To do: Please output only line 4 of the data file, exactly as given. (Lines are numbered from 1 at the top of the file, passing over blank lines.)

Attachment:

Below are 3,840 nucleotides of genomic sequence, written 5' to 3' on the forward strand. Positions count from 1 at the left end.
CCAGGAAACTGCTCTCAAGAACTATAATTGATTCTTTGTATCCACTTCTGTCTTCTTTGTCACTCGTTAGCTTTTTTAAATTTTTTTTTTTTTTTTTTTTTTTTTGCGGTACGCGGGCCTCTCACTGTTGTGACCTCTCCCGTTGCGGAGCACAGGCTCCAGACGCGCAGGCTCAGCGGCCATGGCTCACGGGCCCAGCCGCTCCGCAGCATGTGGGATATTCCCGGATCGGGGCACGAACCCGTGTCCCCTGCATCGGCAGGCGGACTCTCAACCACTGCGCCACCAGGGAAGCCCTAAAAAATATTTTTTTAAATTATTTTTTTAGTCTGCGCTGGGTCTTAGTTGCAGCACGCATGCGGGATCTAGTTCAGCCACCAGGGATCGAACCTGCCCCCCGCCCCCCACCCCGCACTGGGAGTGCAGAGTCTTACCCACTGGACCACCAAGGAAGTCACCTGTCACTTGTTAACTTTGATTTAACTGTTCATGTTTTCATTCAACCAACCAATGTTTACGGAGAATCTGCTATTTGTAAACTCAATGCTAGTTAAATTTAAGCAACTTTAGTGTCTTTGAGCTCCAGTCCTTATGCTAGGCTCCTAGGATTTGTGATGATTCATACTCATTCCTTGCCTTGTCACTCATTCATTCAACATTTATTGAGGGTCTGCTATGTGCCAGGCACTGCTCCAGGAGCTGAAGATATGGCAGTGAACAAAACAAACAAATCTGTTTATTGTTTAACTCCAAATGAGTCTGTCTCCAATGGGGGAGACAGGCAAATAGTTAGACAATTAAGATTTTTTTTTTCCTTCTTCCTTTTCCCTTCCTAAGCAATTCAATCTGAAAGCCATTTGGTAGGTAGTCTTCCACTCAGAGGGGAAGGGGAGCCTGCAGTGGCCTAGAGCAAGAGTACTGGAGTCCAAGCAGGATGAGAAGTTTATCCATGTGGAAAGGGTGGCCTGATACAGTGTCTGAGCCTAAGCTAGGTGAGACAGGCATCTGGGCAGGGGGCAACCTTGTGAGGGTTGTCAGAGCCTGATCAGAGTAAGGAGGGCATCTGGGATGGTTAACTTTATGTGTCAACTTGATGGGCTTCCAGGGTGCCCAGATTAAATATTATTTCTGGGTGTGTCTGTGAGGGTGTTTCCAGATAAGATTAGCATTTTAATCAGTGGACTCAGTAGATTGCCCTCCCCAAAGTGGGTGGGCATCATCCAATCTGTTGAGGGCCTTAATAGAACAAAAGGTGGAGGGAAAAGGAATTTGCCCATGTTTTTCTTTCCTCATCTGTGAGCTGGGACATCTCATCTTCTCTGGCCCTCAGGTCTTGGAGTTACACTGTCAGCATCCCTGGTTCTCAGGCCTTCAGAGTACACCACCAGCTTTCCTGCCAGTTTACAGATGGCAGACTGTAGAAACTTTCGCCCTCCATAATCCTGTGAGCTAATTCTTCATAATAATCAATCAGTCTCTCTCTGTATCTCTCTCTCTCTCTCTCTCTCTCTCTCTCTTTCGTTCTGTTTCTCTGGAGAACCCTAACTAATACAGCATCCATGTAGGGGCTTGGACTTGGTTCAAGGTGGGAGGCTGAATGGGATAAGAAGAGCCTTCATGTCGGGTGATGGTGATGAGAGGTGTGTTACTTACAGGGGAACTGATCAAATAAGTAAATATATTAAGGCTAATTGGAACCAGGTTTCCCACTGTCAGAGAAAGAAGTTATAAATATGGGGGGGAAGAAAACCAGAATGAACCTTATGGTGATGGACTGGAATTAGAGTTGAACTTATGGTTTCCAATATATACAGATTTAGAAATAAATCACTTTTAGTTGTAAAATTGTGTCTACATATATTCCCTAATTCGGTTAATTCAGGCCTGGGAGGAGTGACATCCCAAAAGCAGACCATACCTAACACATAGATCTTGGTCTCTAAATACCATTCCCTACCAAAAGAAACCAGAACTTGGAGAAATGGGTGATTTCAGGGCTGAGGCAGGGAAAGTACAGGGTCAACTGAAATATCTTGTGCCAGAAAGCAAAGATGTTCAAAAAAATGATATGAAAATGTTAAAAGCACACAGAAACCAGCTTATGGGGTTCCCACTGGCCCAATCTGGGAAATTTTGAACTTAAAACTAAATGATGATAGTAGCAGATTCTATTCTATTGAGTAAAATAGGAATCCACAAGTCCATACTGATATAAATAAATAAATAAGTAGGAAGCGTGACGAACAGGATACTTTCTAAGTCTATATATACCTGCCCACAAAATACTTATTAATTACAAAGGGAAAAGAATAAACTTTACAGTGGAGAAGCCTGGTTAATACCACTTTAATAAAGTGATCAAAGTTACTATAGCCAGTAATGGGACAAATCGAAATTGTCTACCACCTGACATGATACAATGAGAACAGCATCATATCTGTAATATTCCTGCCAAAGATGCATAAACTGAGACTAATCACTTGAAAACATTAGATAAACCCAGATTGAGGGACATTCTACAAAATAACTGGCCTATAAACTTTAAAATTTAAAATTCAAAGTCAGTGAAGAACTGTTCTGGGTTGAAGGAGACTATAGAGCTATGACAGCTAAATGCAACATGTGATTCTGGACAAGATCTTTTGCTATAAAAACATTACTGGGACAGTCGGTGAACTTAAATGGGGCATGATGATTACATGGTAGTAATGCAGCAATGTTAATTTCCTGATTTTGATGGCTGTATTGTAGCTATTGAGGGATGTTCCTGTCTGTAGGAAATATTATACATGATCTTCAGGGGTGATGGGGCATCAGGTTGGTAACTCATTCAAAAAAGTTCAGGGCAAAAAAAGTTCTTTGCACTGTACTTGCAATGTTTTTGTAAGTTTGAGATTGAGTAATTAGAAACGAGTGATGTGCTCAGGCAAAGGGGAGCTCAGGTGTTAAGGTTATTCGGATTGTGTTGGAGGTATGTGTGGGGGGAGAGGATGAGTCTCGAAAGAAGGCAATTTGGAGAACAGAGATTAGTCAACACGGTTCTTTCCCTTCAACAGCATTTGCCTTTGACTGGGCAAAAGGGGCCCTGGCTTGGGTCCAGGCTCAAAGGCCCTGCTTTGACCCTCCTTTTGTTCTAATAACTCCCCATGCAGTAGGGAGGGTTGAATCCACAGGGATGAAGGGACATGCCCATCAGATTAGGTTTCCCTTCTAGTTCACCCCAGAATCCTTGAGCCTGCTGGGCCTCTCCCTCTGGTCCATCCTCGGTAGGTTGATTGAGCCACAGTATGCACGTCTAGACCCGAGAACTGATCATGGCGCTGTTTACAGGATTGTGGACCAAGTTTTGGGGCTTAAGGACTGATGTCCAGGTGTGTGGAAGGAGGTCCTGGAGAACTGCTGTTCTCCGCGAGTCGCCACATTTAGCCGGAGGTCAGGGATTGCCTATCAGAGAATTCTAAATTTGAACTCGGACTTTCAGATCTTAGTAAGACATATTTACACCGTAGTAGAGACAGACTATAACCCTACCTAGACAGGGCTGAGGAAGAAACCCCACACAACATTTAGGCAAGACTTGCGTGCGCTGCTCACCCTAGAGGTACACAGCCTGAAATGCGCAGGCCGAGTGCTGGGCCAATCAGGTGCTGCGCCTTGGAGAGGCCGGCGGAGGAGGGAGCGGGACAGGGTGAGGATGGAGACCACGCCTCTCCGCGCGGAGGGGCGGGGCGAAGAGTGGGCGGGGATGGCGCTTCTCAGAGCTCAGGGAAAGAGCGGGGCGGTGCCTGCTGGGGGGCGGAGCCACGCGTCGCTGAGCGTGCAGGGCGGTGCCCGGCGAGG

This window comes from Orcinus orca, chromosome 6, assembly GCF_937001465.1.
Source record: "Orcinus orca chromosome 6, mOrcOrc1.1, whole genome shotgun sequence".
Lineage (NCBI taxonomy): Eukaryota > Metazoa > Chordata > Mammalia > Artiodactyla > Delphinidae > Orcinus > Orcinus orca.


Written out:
Source record: "Orcinus orca chromosome 6, mOrcOrc1.1, whole genome shotgun sequence".